Loki dose not bring suffering thogh he brings new opertunites and new beginnings he saved oden from skadi he brought thore his hammer oden his spear. He helped with the wall and gave oden his child horse. He brings change he burns away the old and makes room for the new not always confterbull but binaficle. Me and my husband set up an aulter to loki and the jotuns as they had been helping us. Not much later we got told that we had to move we couldn’t rent there any more and my husband lost his retirement through the Army and we couldn’t find a place to rent. What happened next i am so thankful for. My husband got 35.000 for his disability and keeps his disability check even though he doesn’t keep his retirement status. We payed of all our det. We got approved to buy our first house even though we where told several times before we needed better credit. We managed some how to end up with 900 left at the end of the month after bills and not shure where that comes frome.

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That is perfectly fine, not everyone is going to experience suffering from Loki. However, it seems the majority of those in the Norse Pagan community do experience suffering while worshipping him, but relate to his story in some way, and usually believe that the suffering is a “harsh lesson”. We cannot disregard the experiences of all these people, even though some will worship him and be fine.

Now, the reason why among the Old Norse they did not worship him, and saw him the way they did, is that even though he helped the gods like you mentioned, he killed Baldr, and framed it on Baldr’s brother, causing him to be killed as well. That would have been considered an extremely dishonorable act, and that is what the punishment of Loki is on. Now, through that, Loki had a great hatred of the gods so he sides with the forces that are traditionally enemies to mankind, such as Surtr, and plays a role in the eventual destruction, devestation and slaughter of mankind, while the gods preserve and protect mankind and eventually save them from these forces seeking to destroy them, because of their hatred for the gods.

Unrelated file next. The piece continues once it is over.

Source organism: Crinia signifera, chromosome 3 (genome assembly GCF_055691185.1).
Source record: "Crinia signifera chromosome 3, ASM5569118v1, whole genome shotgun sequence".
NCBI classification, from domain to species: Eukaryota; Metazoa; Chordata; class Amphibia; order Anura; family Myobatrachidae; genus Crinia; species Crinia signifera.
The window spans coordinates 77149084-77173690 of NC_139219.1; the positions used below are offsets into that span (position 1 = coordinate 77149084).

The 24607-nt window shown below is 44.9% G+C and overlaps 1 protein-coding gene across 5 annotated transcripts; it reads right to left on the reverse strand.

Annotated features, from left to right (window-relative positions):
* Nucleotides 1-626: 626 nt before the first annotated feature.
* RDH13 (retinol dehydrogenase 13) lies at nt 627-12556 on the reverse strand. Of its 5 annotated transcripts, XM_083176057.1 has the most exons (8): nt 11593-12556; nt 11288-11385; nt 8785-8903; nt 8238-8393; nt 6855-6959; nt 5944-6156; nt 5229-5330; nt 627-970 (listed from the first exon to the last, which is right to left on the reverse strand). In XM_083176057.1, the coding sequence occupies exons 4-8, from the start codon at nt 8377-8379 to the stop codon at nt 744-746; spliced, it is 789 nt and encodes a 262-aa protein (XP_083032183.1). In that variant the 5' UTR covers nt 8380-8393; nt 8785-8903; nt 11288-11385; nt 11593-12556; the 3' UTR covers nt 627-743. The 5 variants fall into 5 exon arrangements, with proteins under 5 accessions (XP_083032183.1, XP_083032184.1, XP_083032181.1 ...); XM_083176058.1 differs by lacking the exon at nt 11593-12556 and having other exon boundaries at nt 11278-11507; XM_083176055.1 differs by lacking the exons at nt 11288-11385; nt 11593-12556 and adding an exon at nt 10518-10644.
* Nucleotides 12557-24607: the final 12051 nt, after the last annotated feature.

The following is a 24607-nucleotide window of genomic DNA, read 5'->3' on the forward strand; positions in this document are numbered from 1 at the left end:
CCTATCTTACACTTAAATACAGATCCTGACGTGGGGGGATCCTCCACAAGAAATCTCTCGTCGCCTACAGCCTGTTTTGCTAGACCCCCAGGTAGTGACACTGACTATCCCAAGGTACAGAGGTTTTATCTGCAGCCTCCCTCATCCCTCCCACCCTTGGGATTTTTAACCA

Now, worship of Loki is fine, everyone must choose their path, but with this you can see why the Norse people would not worship him, or the enemies of the gods. And we cannot deny the experience of the practitioners who do experience suffering in worship to him, as they seem to be the majority.

And i will not dismiss any experience you ore anyone else have personally as thatis not my job. Lots of people judge and spill judgment about him with no personal experience. I believe you should work with him at least once before making a decision to hate him on what a bunch of Christians wrote in a book Cristianising my religion. Now i do not dismiss people who have experienced malice from him he can be vary hart his energy is chaotic and his lessons normally bring pain and destruction before rebuilding things back better. So everyone experiences the gods differently. I wint to the gods and all rejected me and loki and lady scadi came to me and said they would teach me they are amazing with me helping me rebuild my self from years of self doubt and pain.

Of course. It is great that he has helped you as he has. But as I said, the majority of his worshippers do tend to go through a great deal of suffering, but some like you do not.

This is in accordance with his nature it would appear. Now, the account of him as an enemy of mankind, and enemy to the gods, and the killer of Baldr is not a Christianization, unless Loki himself appeared after the Christianization of the Norse. And it’s rather likely that Loki only appears after the Christianization of the Norse, as Loki does not appear in the older Germanic tale of Baldr, or in the older Germanic faith in general (similar to Freya), and his name was not used as a place-name. With that, there is no evidence that he was ever worshipped by the Norse people, and we can see why with the story of him, especially if he is a product of the syncreticisim between the Norse people and their Christian neighbours.

To be clear, as I said, I am not saying worshipping him is wrong. Everyone chooses their own path. If they benefit, it is great. But with this we can see why he was not worshipped by the Norse people.